Thursday, March 26, 2009


Any production of A Midsummer Night’s Dream, whether play or opera, climaxes in the (hopefully) hilarious performance of Pyramus and Thisbe, a play-within-a-play or opera-within-an-opera prepared by the six Mechanicals and offered as entertainment for the triple wedding of Theseus with Hippolita, Hermia with Lysander, Demetrius with Helena. The Mechanicals (so called because they’re “Hard-handed men that work in Athens here, / Which never labor’d in their minds till now”) are a spectacularly unimaginative troupe of would-be artists, and their production is always (in a play) a parody of bad Shakespeare, or (in an opera) a parody of bad opera.

Of all the characters in Midsummer, I love the Mechanicals most of all; but that’s probably because I work in a theater, and recognize in them myself and my colleagues. Most of their dumb ideas are things I’ve proudly suggested to people, at auditions, rehearsals, and late-night production meetings!

Britten sets the six mechanicals as two tenors (Flute/Thisbe, Snout/Wall), two baritones (Starveling/Moon, Bottom/Pyramus) and two basses (Snug/Lion, Quince/Writer-Director) so he can build a variety of fun ensembles playing with all those different layers of sound. He has the two basses sing absurdly low, at points, and many times asks Flute to sing up high in falsetto, especially when he’s in drag as Thisbe. Since Shakespeare wrote the Mechanicals’ lines in clumsy prose (except for the dreadful poetry of their play), Britten was never tempted to give them catchy tunes. Instead, their music is built from a couple of core motifs, which become running gags as we hear them again and again throughout the show.

For instance, when Flute is trying to get into the character of Thisbe, at their first rehearsal, he repeats the line “Ah, Pyramus, my lover dear, thy Thisbe dear and lady dear!” several times while Quince is calling roll and handing out parts to the other Mechanicals. The joke here is that Flute, who should be the company’s diva-goddess, is a terrible singer who can’t figure out what pitch he should start on:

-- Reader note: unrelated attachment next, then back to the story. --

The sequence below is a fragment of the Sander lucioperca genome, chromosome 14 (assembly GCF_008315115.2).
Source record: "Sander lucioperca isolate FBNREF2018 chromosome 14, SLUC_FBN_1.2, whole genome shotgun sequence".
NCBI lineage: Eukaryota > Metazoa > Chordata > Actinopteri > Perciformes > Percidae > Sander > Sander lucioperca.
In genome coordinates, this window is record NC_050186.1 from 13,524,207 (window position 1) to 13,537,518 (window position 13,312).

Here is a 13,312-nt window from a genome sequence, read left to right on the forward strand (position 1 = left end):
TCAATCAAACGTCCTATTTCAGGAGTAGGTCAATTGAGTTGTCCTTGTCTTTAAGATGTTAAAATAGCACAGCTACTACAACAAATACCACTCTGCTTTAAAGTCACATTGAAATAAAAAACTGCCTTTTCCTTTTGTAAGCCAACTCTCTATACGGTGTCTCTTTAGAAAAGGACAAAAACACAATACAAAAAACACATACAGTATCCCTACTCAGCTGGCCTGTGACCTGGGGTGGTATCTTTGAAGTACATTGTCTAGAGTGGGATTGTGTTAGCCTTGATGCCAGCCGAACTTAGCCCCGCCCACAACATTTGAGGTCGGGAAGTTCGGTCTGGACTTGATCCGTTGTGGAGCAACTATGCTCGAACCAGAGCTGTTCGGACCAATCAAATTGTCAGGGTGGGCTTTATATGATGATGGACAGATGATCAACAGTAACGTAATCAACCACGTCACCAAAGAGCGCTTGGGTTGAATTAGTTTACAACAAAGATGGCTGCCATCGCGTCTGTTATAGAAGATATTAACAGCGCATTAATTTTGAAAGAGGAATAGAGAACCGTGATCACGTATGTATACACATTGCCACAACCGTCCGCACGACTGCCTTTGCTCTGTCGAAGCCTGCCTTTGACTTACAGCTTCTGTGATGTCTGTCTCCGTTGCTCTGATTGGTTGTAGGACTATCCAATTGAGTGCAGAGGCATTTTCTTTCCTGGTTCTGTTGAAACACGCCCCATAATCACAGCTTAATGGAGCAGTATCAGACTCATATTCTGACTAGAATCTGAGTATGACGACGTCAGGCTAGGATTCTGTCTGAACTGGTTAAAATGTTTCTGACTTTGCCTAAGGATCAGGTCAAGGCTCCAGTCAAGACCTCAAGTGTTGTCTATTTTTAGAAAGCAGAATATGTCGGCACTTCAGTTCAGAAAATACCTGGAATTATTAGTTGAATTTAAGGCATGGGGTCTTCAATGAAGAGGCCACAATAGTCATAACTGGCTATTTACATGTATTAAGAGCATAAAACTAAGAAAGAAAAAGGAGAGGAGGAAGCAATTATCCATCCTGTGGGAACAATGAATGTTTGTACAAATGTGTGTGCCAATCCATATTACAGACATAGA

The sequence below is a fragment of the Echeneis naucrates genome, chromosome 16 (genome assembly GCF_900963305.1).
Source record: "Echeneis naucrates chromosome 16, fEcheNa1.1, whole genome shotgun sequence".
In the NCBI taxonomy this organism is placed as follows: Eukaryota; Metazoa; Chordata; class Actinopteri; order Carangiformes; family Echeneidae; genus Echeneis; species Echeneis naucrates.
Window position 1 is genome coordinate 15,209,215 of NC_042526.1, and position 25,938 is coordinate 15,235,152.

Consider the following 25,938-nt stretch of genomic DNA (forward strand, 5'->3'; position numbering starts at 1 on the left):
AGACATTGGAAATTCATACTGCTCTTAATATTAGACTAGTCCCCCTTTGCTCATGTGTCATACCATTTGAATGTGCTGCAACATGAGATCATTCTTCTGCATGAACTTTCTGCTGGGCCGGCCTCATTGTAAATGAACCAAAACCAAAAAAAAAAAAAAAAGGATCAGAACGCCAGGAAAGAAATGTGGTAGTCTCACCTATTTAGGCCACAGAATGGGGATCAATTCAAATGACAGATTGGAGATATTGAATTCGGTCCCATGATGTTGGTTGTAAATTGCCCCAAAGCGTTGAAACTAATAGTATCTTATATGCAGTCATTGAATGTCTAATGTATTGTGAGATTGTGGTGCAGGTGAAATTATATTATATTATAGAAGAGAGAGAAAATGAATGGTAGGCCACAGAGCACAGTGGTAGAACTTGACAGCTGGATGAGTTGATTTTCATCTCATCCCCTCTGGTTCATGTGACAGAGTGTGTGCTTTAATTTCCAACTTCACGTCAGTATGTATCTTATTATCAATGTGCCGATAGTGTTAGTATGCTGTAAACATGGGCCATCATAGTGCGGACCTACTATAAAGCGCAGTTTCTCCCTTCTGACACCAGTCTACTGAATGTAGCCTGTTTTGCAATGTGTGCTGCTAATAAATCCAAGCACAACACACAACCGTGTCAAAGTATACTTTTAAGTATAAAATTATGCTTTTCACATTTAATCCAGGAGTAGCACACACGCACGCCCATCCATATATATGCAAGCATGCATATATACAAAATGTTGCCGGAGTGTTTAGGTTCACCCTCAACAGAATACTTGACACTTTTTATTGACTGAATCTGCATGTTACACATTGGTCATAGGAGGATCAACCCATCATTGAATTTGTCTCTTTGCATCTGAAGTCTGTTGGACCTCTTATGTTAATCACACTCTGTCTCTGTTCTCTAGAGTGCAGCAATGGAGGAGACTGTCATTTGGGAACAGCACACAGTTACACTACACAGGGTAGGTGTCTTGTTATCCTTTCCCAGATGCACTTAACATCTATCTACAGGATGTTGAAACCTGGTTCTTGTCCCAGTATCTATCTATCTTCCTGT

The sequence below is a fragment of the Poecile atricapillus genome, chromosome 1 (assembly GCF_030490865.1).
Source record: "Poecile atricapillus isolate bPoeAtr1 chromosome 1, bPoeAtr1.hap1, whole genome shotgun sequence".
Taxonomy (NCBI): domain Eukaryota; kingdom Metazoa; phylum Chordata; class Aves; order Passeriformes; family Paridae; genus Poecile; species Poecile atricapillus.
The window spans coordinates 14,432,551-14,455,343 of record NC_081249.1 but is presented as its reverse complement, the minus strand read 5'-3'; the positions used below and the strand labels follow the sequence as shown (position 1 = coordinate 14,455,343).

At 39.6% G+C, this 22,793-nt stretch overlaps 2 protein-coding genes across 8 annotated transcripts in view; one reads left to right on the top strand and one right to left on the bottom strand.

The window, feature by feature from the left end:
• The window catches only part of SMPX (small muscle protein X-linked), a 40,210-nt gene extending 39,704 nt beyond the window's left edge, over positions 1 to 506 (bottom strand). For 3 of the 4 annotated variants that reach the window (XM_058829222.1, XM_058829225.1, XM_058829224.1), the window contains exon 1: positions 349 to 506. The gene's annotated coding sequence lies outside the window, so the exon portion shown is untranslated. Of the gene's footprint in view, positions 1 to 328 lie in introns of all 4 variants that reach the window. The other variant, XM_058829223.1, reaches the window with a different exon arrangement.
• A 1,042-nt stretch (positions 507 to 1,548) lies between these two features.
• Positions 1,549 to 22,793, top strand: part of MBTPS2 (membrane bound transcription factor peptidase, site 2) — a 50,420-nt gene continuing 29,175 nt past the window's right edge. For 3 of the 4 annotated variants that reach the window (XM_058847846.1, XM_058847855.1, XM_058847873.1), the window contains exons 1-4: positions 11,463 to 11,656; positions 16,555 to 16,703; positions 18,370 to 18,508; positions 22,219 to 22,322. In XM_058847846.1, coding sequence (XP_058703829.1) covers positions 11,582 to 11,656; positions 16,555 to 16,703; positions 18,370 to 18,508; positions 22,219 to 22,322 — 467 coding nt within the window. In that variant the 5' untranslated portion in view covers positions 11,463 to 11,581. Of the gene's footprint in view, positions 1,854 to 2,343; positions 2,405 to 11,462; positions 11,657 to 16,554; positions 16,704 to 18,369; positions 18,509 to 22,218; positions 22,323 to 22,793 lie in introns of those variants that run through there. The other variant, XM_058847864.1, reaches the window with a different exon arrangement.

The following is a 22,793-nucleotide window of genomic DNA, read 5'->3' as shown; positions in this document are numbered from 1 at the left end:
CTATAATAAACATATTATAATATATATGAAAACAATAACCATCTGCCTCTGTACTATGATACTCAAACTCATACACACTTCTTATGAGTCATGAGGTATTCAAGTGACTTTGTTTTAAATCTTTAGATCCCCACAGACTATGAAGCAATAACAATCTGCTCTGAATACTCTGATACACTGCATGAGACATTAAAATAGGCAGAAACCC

(Ian Bostridge; Colin Davis with the London Symphony Orchestra, Philips 454 122-2)

Britten then takes the almost-tune that Flute was trying to sing, and makes it into one of the principal motifs of the Mechanicals’ scenes. You hear, it, for example, played by the trumpets as the Mechanicals begin the Bergomask dance they perform in lieu of the Epilogue to their play:

(Philips 454 122-2)

Above, the opera-within-an-opera in the famous Robert Carsen production.

Although Benjamin Britten was an extremely complicated man who created some of the twentieth century’s darkest opera tragedies, it’s good to hear him laughing at himself and the world in Midsummer, his greatest opera comedy. I’ll never forget the ordinarily sober audience at the Metropolitan Opera House laughing ourselves silly at Midsummer’s opera-within-an-opera. We certainly hope our YAP production, which opens tomorrow, will satisfy on this count. Our Mechanicals include Young Artist Alex Mansoori (whose antics as Mime brought down the house in our previous production, Siegfried and the Ring of Fire) as Flute, YAP Alum Marcus Shelton as Snout, Marc-Antoine d’Aragon as Starveling, Jeffrey Madison as Bottom, YAP Thomas Forde as Snug/Lion (who’s moved on from growling as a bear, in Siegfried and the Ring of Fire, to roaring as a Lion in Midsummer!) and Jonathan Silvia as Quince.

One last thought for those studying up before attending A Midsummer Night’s Dream: you can find the libretto of the opera, as adapted by Britten and Pears from Shakespeare’s play, here at LIBRETTO.

No comments:

Post a Comment